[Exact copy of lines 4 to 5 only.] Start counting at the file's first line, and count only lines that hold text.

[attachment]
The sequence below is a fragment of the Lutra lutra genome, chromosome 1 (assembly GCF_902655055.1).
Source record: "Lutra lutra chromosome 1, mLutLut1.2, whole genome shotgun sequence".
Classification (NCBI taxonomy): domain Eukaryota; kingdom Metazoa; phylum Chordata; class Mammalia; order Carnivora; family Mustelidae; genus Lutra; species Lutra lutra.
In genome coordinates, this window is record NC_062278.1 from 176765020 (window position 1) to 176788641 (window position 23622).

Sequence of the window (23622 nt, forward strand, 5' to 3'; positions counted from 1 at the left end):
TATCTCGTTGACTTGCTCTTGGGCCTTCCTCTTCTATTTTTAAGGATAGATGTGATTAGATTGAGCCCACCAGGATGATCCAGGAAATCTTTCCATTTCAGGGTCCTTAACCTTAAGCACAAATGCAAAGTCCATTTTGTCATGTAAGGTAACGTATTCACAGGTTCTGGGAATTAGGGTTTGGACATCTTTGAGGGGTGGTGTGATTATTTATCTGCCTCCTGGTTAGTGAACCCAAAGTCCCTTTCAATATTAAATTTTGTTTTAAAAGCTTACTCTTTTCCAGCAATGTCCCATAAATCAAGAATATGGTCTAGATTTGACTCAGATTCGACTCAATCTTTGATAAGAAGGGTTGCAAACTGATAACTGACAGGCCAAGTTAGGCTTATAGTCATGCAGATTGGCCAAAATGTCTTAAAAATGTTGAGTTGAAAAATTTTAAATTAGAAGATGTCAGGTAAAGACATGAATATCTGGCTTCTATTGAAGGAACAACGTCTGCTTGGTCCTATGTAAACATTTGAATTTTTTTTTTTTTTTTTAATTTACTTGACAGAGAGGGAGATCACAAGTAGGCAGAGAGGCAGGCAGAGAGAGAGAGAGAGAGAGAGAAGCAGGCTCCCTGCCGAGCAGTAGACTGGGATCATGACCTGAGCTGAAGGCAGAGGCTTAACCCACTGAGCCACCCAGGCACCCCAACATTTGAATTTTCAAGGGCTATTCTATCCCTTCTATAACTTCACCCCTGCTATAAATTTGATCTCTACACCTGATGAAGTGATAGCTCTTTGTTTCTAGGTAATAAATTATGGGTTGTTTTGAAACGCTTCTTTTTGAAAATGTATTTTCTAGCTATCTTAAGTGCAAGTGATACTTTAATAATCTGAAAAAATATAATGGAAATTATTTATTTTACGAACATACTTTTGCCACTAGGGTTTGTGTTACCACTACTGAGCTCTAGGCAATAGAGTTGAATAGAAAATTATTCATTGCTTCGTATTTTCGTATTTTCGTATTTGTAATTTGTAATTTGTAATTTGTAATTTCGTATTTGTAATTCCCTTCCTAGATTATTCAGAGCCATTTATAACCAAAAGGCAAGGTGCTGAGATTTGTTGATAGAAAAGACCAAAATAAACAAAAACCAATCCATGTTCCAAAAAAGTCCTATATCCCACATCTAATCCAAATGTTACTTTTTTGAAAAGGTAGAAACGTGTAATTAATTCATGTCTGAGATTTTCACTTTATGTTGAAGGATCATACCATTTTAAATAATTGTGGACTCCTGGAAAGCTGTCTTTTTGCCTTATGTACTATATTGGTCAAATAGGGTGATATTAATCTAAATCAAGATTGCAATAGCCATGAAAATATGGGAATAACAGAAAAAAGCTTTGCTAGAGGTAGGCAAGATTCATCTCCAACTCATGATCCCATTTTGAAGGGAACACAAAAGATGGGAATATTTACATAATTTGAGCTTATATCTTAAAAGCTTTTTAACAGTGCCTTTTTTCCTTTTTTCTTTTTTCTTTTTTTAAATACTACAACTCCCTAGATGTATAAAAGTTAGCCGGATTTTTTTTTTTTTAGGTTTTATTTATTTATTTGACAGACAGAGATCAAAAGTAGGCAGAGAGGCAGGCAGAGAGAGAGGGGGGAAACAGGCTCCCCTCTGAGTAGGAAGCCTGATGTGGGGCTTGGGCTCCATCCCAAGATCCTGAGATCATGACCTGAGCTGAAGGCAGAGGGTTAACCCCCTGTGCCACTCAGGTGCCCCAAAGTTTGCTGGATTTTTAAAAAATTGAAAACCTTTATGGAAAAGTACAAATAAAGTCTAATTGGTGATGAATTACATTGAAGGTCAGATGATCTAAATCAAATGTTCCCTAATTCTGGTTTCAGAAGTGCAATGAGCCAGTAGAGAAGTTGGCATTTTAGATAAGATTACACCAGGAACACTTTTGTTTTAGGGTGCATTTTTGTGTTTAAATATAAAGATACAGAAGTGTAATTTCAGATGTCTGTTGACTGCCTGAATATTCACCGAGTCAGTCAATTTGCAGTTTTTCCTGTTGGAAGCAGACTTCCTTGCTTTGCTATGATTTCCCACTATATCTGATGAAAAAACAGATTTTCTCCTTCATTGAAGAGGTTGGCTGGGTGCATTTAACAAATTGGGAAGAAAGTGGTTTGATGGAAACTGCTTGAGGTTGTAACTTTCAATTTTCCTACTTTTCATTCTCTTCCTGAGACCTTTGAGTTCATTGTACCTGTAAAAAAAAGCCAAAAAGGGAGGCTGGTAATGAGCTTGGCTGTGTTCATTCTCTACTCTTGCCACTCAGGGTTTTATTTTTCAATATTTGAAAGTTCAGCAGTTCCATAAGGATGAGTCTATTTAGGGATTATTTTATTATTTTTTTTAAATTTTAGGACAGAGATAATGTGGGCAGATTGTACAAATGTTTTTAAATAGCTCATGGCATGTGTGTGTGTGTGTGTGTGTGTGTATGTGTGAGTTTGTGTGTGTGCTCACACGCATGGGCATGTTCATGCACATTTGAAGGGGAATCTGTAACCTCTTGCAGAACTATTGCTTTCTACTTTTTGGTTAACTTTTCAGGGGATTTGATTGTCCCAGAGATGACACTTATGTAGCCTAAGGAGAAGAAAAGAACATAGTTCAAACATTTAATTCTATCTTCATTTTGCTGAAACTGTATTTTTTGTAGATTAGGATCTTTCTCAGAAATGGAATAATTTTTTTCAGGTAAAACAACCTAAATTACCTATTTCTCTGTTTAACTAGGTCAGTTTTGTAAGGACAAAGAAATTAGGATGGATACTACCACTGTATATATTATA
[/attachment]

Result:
In genome coordinates, this window is record NC_062278.1 from 176765020 (window position 1) to 176788641 (window position 23622).

Sequence of the window (23622 nt, forward strand, 5' to 3'; positions counted from 1 at the left end):